Top tips on ESG engagement from Aviva Investors

Sep 06, 2017
<p>At Aviva Investors, Abigail Herron, head of responsible investment engagement, leads on ESG engagement and analysis across all asset classes</p>

What is your role at Aviva Investors?

I spend my days talking to firms we invest in on the full spectrum of ESG topics, from antibiotic resistance to zero-hour contracts. I complement this with public policy advocacy at a UK, EU, OECD and UN level on a spectrum of issues from sustainable development goals to green bonds. I’m also involved in business development.

What tips would you give firms when it comes to ESG communications?

The biggest oversight we see is the mistake of thinking reporting equals investor relations. Reporting and disclosure is a foundation activity. IR teams from mature, multinational corporations must be able to talk a degree of ESG. We see great benefits when the IR team is well connected to the company secretary, not just around proxy voting and AGM season, although it’s not always a given. Investors communicate on ESG matters with both the board and management and may use multiple channels into the business to make their views clear. If IR and the corporate secretary aren’t talking, IR is missing a vital piece of the institutional investor picture. Increasingly, governance engagement and research is on ESG, not just governance and remuneration. IR must connect the dots to ensure it has the whole picture of the market.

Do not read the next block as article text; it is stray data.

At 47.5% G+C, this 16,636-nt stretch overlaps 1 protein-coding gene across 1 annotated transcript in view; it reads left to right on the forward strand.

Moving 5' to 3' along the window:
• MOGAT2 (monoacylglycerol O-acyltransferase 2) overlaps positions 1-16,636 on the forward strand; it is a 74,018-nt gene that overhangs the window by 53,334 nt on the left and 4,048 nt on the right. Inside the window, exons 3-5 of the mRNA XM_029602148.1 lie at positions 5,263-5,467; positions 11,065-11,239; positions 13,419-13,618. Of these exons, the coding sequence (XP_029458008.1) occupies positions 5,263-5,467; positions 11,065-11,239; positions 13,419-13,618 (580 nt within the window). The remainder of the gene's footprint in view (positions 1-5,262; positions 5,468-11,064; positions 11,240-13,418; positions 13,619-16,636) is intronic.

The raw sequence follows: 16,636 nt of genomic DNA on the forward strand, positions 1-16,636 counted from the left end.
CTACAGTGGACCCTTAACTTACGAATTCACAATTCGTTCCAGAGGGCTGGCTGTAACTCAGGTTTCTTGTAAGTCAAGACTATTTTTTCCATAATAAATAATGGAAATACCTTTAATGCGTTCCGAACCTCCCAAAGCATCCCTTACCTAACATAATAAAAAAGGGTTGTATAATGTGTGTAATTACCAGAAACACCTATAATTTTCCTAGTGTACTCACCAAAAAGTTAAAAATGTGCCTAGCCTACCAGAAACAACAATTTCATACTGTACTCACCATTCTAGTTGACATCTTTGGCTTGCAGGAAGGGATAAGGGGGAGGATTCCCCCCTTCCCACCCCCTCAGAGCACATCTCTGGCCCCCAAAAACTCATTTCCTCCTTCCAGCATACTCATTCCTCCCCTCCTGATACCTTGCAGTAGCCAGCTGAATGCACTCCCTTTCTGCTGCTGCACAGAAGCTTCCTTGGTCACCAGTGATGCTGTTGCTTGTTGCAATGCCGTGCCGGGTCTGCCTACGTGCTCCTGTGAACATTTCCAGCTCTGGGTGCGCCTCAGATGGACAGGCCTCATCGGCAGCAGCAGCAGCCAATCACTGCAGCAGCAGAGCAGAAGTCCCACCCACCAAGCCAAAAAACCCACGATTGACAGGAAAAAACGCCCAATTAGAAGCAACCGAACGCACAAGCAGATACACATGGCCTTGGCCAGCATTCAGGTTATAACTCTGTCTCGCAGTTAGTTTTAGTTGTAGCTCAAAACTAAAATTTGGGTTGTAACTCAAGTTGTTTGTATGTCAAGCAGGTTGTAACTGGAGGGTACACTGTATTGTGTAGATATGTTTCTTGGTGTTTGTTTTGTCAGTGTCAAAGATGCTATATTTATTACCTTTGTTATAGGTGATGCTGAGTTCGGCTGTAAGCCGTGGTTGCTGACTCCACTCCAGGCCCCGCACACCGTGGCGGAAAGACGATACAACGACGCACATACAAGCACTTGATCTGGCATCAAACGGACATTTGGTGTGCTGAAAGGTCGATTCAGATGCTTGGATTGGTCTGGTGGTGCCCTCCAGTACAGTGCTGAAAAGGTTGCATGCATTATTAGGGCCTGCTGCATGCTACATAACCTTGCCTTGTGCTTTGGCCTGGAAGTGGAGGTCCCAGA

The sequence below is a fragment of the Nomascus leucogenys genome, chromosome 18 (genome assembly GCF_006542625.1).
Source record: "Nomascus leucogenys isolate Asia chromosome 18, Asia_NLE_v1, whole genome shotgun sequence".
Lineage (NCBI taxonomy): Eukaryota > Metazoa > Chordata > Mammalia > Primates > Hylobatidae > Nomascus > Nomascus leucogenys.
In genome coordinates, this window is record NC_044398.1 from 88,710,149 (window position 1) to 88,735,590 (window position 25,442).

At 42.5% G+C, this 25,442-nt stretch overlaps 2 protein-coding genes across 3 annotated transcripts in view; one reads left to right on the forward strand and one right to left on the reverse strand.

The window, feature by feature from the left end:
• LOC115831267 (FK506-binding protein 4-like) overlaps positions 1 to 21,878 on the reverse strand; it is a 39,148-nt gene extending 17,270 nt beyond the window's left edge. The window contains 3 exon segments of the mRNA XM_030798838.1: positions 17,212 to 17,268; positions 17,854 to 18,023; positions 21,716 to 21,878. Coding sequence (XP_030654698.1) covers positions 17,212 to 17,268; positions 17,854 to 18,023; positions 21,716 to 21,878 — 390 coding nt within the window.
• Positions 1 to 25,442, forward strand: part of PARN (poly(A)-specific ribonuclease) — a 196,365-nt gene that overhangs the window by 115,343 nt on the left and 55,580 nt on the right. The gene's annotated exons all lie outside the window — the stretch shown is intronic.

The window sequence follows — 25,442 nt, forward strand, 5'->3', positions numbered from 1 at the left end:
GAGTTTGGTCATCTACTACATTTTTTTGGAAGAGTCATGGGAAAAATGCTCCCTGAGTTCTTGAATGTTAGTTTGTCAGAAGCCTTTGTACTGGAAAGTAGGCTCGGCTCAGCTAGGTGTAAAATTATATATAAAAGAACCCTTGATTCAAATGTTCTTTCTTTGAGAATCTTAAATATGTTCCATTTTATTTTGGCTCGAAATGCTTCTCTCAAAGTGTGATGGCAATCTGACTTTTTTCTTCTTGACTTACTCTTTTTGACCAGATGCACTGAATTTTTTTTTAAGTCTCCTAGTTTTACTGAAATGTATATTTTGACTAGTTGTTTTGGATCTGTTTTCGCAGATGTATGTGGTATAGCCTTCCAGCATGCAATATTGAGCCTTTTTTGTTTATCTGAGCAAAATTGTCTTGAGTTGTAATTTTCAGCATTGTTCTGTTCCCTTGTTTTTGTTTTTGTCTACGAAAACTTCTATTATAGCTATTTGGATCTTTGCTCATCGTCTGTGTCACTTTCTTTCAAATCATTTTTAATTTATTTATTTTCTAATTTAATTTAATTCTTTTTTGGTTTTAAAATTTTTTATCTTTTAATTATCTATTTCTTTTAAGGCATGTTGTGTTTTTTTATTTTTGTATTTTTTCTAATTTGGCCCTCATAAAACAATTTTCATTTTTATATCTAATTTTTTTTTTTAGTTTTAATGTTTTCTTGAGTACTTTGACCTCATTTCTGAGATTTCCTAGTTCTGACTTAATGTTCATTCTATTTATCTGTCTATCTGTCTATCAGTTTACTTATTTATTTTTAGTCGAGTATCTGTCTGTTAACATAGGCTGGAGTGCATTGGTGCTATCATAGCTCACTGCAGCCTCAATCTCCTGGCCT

What do you look for in an annual report?

The following are some of what we look for and, while most of the points seem obvious, it’s amazing how few companies manage to achieve them:

  • First and foremost, reporting on the basis of the Financial Stability Board’s Taskforce for Climate Related Finance Disclosure guidelines 
  • Identify the ESG issues you feel are material to the company. Less is more. Justify your choices and relate them to the health of the business as a whole
  • Integrate your reporting of ESG issues into the main narrative text in the annual report and accounts. A simple example might be a power company reporting its emissions intensity alongside Ebitda 
  • Create relevant KPIs to track your key impacts and, once you have acceptable baseline data, establish targets that are stretching but achievable 
  • Integrate these targets into the executive annual bonus scheme, at least at a meaningful percentage (in other words, not less than 10 percent) 
  • Report on your progress against targets as time goes by. Design KPIs so that they are stuck with for five years, minimum 
  • No platitudinous policy statements, woolly feel-good narrative or otherwise self-congratulatory assertions that can’t be backed up by evidence. 

What do you believe makes a successful investor event?

A successful investor event brings the company’s story to life for the investor. IR should own all investor engagement, including ESG.

IR can and should use the corporate responsibility department as experts to help shape meetings and also talk to brokers and advisers who help other companies shape these types of meetings – lots of companies are doing them. The meeting content and speakers must have a clear link to current business strategy and performance and shouldn’t feel like a sustainability or governance bubble.

Site visits are becoming increasingly popular. I’ve visited sites as diverse as a palm oil plantation and a carpet factory and always come away with a richer understanding of the company and the risks and opportunities it faces.

This article appeared in the Fall 2017 issue of IR Magazine

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